Why Zombie Bias tells you all you need to know about your team’s health

The concept of survivorship bias in software engineering isn’t new, but have you heard of Zombie Bias? In this post I’m going to explain what Zombie Bias is, and why developers need to be on the lookout for it in their teams. 

What is Zombie Bias?

I’ve often noticed while working as part of a team – particularly teams who have a lot of history together – that as time goes on, and code builds up, developers and engineers start to spot issues that (with hindsight) would benefit from some improvement. 

Sometimes we identify a piece of code that could be better, and make the improvements it needs. When it’s done we forget about it. Other times we see flaws but don’t address them in the moment, either because of time constraints and other priorities, or because that deficiency isn’t causing significant problems. As time goes by we tend to forget about the  things that we corrected, and instead fixate on the things that we didn’t. This is what I like to call Zombie Bias. It’s looking too hard at the bad things that survived when they shouldn’t have, at the expense of celebrating how many horrors we did get rid of.

This is a form of survivorship bias, but I think putting a different slant on the ‘bad’ code that survived highlights a crucial opportunity we sometimes miss. The team over-fixates on the problems that didn’t get fixed (the bad code that survived) while forgetting about the problems that were fixed (the bad code that didn’t survive). Zombie Bias is what happens when our thinking is dominated by code that shouldn’t have survived, but did – the Zombie code. 

Why it’s not code, but Zombie Bias that needs fixing

Why is Zombie Bias a problem? Because it affects morale. Teams develop a feeling of code decay; they conclude that the code has deteriorated over time, perceive that their maintenance work is sub-par, and become demotivated.

As a piece of work grows, and code imperfections accumulate, I’ve seen teams develop a kind of collective guilt where all they see is what’s wrong, forgetting all the positive actions they’ve taken on their way to creating and finessing a product. The mood can even cause teams to despair over an entire product’s viability, and feel compelled to abandon the work and start from scratch.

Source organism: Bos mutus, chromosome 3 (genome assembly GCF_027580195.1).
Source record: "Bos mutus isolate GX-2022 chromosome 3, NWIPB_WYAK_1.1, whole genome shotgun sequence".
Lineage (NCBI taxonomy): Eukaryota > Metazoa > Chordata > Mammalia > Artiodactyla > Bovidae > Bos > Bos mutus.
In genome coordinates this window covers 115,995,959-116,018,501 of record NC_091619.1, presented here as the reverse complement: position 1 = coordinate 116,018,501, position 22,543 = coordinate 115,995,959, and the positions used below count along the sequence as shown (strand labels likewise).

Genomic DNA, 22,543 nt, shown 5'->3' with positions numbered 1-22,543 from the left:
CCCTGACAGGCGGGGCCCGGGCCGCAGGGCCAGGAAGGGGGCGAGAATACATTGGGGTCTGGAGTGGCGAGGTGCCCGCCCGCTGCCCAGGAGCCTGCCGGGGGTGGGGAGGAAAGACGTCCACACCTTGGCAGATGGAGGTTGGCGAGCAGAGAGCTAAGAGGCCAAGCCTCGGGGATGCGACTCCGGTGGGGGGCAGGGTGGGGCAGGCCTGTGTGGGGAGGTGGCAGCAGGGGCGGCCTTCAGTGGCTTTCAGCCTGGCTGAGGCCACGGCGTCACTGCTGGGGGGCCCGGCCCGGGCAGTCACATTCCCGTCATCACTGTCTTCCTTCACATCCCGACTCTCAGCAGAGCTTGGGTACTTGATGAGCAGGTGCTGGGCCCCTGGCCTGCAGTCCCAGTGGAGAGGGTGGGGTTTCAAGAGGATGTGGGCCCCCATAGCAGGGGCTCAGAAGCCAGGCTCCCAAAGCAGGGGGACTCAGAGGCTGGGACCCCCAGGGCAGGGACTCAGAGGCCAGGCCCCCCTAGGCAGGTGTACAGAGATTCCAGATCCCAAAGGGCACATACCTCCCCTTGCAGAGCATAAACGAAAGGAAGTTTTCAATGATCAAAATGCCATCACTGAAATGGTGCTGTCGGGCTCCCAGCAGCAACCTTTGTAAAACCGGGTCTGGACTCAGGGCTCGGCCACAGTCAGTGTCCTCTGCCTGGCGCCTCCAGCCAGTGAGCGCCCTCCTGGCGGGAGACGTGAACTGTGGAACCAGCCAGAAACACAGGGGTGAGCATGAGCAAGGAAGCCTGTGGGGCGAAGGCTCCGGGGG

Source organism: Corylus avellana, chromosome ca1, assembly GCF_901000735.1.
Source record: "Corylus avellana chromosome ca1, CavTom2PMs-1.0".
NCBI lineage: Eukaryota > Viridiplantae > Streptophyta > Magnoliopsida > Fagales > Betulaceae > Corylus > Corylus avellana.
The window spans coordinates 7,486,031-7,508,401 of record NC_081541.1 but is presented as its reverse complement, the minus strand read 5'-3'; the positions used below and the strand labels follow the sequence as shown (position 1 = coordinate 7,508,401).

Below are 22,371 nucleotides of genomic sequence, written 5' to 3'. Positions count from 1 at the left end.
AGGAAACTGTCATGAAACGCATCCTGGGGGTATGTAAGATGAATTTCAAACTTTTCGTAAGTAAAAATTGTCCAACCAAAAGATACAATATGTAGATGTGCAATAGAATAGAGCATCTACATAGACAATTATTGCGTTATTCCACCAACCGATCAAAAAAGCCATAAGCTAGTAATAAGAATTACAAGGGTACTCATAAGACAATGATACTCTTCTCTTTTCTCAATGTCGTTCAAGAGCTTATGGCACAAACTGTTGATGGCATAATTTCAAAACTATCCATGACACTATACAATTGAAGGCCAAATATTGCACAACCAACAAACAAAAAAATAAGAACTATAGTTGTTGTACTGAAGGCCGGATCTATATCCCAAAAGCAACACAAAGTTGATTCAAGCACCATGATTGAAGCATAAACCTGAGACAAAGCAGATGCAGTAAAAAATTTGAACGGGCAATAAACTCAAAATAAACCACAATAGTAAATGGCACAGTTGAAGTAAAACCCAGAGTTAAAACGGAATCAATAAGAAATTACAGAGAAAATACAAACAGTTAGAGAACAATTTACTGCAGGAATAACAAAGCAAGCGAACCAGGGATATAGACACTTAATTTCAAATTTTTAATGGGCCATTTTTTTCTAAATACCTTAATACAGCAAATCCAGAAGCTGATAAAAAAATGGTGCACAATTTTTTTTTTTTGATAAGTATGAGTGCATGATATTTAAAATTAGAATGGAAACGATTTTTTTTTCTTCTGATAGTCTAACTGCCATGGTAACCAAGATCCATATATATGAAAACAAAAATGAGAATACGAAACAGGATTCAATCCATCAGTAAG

So what’s the solution to Zombie Bias?

The important thing here is not to take it personally. Those code inferiorities didn’t happen because we’re bad developers, but because we made smart trade-off assessments about priorities. They’re things we decided to live with because other things were more important. The trick is to learn to live with them without guilt.

It’s easy to forget about the things we do achieve, and I think there’s a lot of value in making these positive moments visible, as a constant reminder of the good work we do. During any prolonged piece of work there will be fluctuations in success, and times when things look less rosy. Wouldn’t it help on those occasions to remember that things aren’t as bad as they would have been without all the work we’ve already done? 

The heavy weight of perfectionism

For us at Equal Experts – a company known for our expertise – it’s important to define what Expert means. Does being an expert mean executing every tiny detail perfectly, or does it mean that we understand what good looks like? I think the ‘expert’ in our business involves knowing when something needs to be improved, and when it is good enough. It’s being able to create excellent solutions for our customers, without getting bogged down in superfluous perfectionism that delays results and drags down motivation. 

As an innovative business we focus a lot on the possibilities; we’re well-known for thinking outside the box to find better ways of doing things to deliver business value for our customers. The challenge for us comes when we see a possibility and decide not to pursue it. That’s when anxieties can kick in over whether we’re doing enough, creating the best product, being the best. I believe that doing the best thing sometimes means actively deciding to reject a possibility, and being okay with that. 

Ta-Dah!, not To-Do

Someone once told me how their to-do list got them down every day. How fed up they felt when they inevitably didn’t achieve everything they’d told themselves they must, and had to carry it all over to the next day. One day, instead of a long to-do list, they made a Ta-Dah! List, writing down everything they’d done, in real time (including cooking a healthy lunch from scratch, and walking the dog). Their motivation at the end of that day was much higher, from focusing on all their accomplishments, than it had ever been from looking at all the tasks that still hadn’t been achieved. 

Now, I’m not saying we should ignore the fundamental work that needs our attention, and there is value in a list of priorities. But wouldn’t it be great if we could let those priorities guide us in a forward-thinking way, whilst always keeping one eye on the great work we’ve already done? 

This could take the form of a diarised get-together – once a month, or at specific points in an engagement – where we proactively look at the work we’ve done, not from a ‘what’s outstanding’ point of view, but to celebrate and remind the team of how much they’ve achieved. Or maybe it’s a regular update to a team Slack channel where we take the time to notice what’s been done, and the effects of that action. Perhaps it’s even as simple as taking a moment to recognise a piece of work for ourselves, and the value it brings. If we develop a habit of mindful acknowledgement – for ourselves, and within our teams – who knows what it will do for morale and motivation, as well as product sustainability?

Has this struck a chord with you? Share this post with anyone you think needs to read it.